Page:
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Review: Bring a cheat sheet for 'Pi'

Web posted on: Tuesday, July 28, 1998 3:52:10 PM

From Reviewer Paul Tatara

(CNN) -- Attention! New cinematic ground has been broken! Writer/director Darren Darren Aronofsky's "Pi" is the first movie I've ever disliked because (among other too-much-ness) it contains too much math.

This isn't just because I'm lousy with numbers, either. I long ago came to terms with the fact that my computation skills collapse in a sweaty heap when faced with such Einstein-like feats as calculating a 15 percent tip or counting backwards from 100, with or without anesthesia.

No, the reason the math in "Pi" bugs me so much is because Aronofsky knows damn well that most of the people in the audience don't have a clue what his main character (Max Cohen, a "mad genius" played by Sean Gullette) is talking about, so he can spout off numbers-based philosophies of existence all day long without fear of looking like he's making it all up. Which, for the most part, I suspect he is.

Budget no shortcoming

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Clip: Max gets chased
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Theatrical trailer
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Give us your take on "Pi"

Aronofsky's script is certainly something different, and, even with an ultra-low budget, he pours on lots of visual tricks. This only makes sense; since most of the movie consists of an unlikable guy shouting numbers at people, that camera had better start jumping and spinning in circles as often as possible.

It's just that I can't get very jazzed by a main character who won't sleep with the sexy, willing girl across the hall because he's too caught up in trying to calculate a 216-digit number that, when interpreted by the proper Hassidic Jews, will give him the name of God. I would just call God "God," toss the calculator, and try to put the moves on the chick in 6D.

There's an eager-to-dazzle film-school intensity to the proceedings that I found wholly distracting, but that dazzle has landed Aronofsky a studio production deal, so I guess it worked. The high contrast black-and-white photography, for instance, is black-and-white photography. The visuals contain so much artsy-fartsy glare and grain you'd have to yank your eyes out not to notice it.

All of this hoopla is supposed to draw us into Max's obsessions, full of grinding sound effects and deeply focused number pondering, but I was nowhere near as fascinated as Max seemed to be. He's so obsessed, as a matter of fact, he eventually breaks his bathroom mirror and starts pounding his head on the wall. Heck, I took that trip courtesy of 9th grade algebra.

The central theory:

Max is having a koo-koo fit over the following theory (be warned. You may wind up with a broken mirror and stitches in your head if this kind of thing appeals to you):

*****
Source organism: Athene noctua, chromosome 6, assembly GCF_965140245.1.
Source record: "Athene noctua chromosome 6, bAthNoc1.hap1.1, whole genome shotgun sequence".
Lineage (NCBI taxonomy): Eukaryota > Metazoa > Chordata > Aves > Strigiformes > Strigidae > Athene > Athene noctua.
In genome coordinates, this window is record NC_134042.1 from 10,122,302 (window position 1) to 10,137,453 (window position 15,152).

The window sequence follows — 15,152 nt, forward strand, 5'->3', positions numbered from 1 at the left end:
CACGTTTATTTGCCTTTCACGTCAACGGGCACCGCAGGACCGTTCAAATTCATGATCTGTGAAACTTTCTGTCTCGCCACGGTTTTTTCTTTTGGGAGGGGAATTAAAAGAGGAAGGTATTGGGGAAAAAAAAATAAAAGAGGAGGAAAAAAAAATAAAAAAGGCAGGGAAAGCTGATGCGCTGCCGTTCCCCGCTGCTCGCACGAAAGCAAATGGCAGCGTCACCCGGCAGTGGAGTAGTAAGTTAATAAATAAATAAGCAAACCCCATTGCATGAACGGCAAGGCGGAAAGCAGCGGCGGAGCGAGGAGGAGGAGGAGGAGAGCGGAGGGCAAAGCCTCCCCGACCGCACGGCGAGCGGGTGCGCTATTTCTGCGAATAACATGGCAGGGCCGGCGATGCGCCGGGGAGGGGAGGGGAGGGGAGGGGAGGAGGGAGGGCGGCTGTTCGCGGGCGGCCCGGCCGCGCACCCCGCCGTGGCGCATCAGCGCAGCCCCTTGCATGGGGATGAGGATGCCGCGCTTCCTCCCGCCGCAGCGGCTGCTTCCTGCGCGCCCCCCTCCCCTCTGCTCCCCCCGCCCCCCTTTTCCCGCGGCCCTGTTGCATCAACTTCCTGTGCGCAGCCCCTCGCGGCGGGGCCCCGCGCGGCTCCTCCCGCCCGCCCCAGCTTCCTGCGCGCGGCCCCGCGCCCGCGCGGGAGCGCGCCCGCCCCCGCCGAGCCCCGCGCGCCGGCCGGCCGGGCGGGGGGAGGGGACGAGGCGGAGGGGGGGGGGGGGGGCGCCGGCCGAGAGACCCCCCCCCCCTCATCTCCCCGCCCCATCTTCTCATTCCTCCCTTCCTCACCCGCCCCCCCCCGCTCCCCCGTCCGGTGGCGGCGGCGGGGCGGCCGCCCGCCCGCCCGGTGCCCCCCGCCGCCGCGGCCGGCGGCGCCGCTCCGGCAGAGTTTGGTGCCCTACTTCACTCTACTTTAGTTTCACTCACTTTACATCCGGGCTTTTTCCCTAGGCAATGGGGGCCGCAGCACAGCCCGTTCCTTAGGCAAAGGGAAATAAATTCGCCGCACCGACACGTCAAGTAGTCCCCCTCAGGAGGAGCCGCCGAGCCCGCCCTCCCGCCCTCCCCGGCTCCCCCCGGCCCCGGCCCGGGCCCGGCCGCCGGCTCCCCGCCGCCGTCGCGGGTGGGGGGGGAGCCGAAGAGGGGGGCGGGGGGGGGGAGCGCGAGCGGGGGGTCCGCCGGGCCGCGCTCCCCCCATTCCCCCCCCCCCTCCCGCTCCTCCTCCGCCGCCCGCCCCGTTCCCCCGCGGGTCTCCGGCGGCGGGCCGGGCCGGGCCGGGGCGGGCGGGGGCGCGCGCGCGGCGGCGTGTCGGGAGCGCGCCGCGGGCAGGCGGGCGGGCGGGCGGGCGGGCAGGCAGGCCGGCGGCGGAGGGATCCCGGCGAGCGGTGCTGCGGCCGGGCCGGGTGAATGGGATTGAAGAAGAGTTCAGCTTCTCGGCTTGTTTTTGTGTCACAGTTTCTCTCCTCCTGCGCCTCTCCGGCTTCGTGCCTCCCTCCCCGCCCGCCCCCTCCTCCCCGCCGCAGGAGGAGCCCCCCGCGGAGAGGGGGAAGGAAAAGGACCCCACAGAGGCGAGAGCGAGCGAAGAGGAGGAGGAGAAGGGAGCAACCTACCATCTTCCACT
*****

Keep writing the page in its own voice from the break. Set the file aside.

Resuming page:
1. Mathematics is the language of nature
  2. Everything in the world can be represented and understood with numbers.
  3. If you graph the numbers of any system, patterns emerge.

Read that sequence of facts aloud, over and over again, while flinging a camera all over the room. There -- you've got yourself a movie. Admittedly, Aronofsky tries to make it seem like there's more going on than that. At first, Max is trying to find a predictable pattern to the stock market, but pretty soon all kinds of people start ominously pursuing him because they think he knows something.

When you get right down to it, that's what 80 percent of Alfred Hitchcock's movies were about, and you didn't have to sit through umpteen arguments about the meaning of pi, or whether or not you can calculate the flow of nature with a homemade computer that has lots of tangled wires hanging off of it.

What really got me, though, was Max's sudden immersion in urban paranoia. He doesn't seem very concerned with anybody else in his world for two-thirds of the movie. Then, out of nowhere, he heads into panic overdrive. It seems to me that Aronofsky gets so caught up in the calculating, he forgets to slowly build any narrative steam. Instead, he just adds it on, as if movies are homework assignments -- if you have the right answer at the end, who cares how you got there.

Well, I do, for one, and (as much as I would've liked to) I wasn't buying. Aronofsky has been talking about making a truly frightening horror movie his next time out, and, visually, I think he's fully capable of that. He just needs to develop as much interest in human beings as he does in numbers. Maybe he could turn down that f-stop a little bit, too.

If you're the kind of person who recites Monty Python routines out-loud, refuses to recognize how simplistic "Star Trek" is, and never scored less than 97 on a calculus exam, "Pi" is for you. It's supposed to be scary, but really isn't. There are hints of possible violence, although the nastiest part is when Max gets rattled and shaves his own head. It's all pretty McKafka if you ask me. Not rated. 85 minutes.

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